So, to reduce your fridge/freezer running costs you need to start with an efficient fridge and freezer. Then keep them in a cool place with good ventilation. If you want to you can raise the internal set point to further reduce running costs - I would stay under 8C and definitely under 10C.

To get an idea of the energy saving that you can make by changing the operating temperatures of your fridge or freezer, I have made this graph that hopefully makes it easier to get an approximate energy reduction factor:

Select the inside temperature line, draw a line up from the ambient temperature axis to the internal temperature line and read off the energy factor (as a percentage). To use it, just multiply your fridge's daily/yearly energy consumption by this percentage.


  1. The maths fails to take into account the compressor is running while the door is open in an upright. The compressor has to run almost every time the door is opened. Where in a chest version, it is far less likely. Do the maths for the upright having the door open for 30secs 20 times a day, rather than the once.

    The logic makes more sense than the maths can prove. I think in a well organised chest fridge set-up with a 'busy' fridge, it has to use less power. This is already well established for freezers. Why not fridges?

    Good article.

  2. Thanks for your interest.

    The math is never perfect since there are many variables, but it does provide a useful model of the system.

    The fridges I have owned don't run the compressor when the door is open just because the door is open (but I'm sure you didn't mean that).

    I think a key point that I and other's before me are making is that air has such little thermal mass that it takes virtually no energy to change it's temperature. But what if I do take your advice and calculate the energy consumption of the fridge with the compressor running for the duration of 30 seconds, 20 times a day?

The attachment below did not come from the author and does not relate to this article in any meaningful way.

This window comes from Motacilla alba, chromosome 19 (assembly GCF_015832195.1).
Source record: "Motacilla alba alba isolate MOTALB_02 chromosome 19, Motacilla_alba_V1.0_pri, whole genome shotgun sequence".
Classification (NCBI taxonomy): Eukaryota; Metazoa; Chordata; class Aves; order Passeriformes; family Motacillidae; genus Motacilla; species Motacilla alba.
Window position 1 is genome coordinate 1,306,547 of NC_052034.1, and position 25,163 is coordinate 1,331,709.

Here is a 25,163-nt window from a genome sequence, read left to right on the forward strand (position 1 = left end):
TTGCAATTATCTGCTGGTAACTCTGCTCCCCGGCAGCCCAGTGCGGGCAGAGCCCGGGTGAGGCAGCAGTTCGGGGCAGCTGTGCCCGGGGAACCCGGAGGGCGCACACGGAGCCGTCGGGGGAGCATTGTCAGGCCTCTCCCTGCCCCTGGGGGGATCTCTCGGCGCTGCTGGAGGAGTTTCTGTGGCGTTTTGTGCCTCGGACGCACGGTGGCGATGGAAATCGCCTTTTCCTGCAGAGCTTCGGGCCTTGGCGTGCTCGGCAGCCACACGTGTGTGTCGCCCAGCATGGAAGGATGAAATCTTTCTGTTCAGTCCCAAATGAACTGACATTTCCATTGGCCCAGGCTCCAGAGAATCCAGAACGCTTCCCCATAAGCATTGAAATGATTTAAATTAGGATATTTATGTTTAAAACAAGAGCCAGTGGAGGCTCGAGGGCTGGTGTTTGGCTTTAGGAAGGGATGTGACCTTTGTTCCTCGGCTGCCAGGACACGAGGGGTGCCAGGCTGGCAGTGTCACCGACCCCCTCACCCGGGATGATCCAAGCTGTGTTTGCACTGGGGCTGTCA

30 x 20 is 600 seconds per day - 10 minutes.

    The fridge motors, that I have experience with, run at about 200W. 200W for 10 minutes is about 35 Wh. A fridge would use somewhere between 250Wh and over 1kWh of energy per day, so 35 Wh is somewhere between 14% and a few percent of the total daily energy consumption.

    So for an energy efficient fridge this would make a noticeable difference, but you probably wouldn't notice the extra energy consumption on a larger, less efficient fridge.

    My fridge and freezer have solid shelves and drawers. These are designed to minimise air flow when the door is open, so not all the cold air drops to the floor and the speed of the air is resisted and slowed by the shelves and drawers. My old fridge had grill-style shelves - but worse, it had a 12W heater running non-stop to prevent icing!

    The logic as I see it is that for the lowest energy consumption, keep the fridge/freezer in a cool place (well ventilated too) and keep it internally as warm as you dare. For my old fridge, I disconnected the defrosting heater and put the fridge on a timer to defrost it from time-to-time by artificially lengthening the on-off cycle which allowed the frost on the evaporator panel to melt away.

    Chest fridges would be better. In Australia and I guess elsewhere, kitchens are designed for upright fridges so the market for a chest fridge would be small.

    As far as I know, Tom hasn't published any long-term data. I have an unmodified 400L fridge that uses, on average, 360Wh per day. Tom's uses less than half the energy per Litre and I still maintain that this is due to his 18 degree ambient temperature and thick insulation.

  3. It goes back to the old quote of 'Lies, damn lies and statistics'.

    It does boil down to probably needing to purchase a more modern energy saving appliance design (but only after the failure of your current one). And then operating it sensibly.

    Take everything with a 'pinch of salt'. There is some truth in there somewhere.